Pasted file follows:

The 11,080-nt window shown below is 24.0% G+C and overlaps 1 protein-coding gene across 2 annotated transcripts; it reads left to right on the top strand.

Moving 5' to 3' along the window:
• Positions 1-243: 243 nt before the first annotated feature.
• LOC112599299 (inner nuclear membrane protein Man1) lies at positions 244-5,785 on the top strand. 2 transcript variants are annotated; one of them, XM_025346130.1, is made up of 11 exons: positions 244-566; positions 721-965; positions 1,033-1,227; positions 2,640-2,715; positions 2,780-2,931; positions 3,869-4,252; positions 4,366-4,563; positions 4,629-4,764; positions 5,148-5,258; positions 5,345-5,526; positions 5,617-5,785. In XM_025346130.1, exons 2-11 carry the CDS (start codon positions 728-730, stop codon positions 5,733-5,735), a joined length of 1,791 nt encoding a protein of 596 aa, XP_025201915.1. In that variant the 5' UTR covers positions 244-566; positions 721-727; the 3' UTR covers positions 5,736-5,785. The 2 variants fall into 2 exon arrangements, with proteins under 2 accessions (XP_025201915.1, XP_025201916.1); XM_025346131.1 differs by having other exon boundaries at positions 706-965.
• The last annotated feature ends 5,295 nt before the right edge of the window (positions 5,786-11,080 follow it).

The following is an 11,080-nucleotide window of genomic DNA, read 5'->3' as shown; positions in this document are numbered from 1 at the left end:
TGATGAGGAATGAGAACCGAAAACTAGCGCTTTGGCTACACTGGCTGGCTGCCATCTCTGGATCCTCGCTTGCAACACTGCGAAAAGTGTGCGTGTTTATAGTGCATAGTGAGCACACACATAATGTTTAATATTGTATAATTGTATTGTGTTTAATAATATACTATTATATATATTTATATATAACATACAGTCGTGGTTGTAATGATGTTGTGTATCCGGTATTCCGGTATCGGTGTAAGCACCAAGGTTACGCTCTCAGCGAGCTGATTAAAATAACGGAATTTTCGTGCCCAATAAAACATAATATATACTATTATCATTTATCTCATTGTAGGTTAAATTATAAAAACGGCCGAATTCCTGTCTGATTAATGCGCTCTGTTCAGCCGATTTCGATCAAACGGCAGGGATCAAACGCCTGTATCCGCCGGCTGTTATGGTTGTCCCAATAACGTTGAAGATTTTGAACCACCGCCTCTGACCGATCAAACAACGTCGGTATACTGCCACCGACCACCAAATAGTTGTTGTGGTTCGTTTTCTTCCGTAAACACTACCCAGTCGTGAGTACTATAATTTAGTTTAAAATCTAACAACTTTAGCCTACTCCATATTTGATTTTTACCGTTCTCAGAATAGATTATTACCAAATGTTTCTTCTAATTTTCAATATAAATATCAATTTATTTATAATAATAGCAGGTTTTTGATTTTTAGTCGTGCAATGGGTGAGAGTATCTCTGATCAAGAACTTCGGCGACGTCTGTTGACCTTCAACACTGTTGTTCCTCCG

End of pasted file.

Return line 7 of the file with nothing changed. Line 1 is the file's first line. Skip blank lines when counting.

TGATGAGGAATGAGAACCGAAAACTAGCGCTTTGGCTACACTGGCTGGCTGCCATCTCTGGATCCTCGCTTGCAACACTGCGAAAAGTGTGCGTGTTTATAGTGCATAGTGAGCACACACATAATGTTTAATATTGTATAATTGTATTGTGTTTAATAATATACTATTATATATATTTATATATAACATACAGTCGTGGTTGTAATGATGTTGTGTATCCGGTATTCCGGTATCGGTGTAAGCACCAAGGTTACGCTCTCAGCGAGCTGATTAAAATAACGGAATTTTCGTGCCCAATAAAACATAATATATACTATTATCATTTATCTCATTGTAGGTTAAATTATAAAAACGGCCGAATTCCTGTCTGATTAATGCGCTCTGTTCAGCCGATTTCGATCAAACGGCAGGGATCAAACGCCTGTATCCGCCGGCTGTTATGGTTGTCCCAATAACGTTGAAGATTTTGAACCACCGCCTCTGACCGATCAAACAACGTCGGTATACTGCCACCGACCACCAAATAGTTGTTGTGGTTCGTTTTCTTCCGTAAACACTACCCAGTCGTGAGTACTATAATTTAGTTTAAAATCTAACAACTTTAGCCTACTCCATATTTGATTTTTACCGTTCTCAGAATAGATTATTACCAAATGTTTCTTCTAATTTTCAATATAAATATCAATTTATTTATAATAATAGCAGGTTTTTGATTTTTAGTCGTGCAATGGGTGAGAGTATCTCTGATCAAGAACTTCGGCGACGTCTGTTGACCTTCAACACTGTTGTTCCTCCG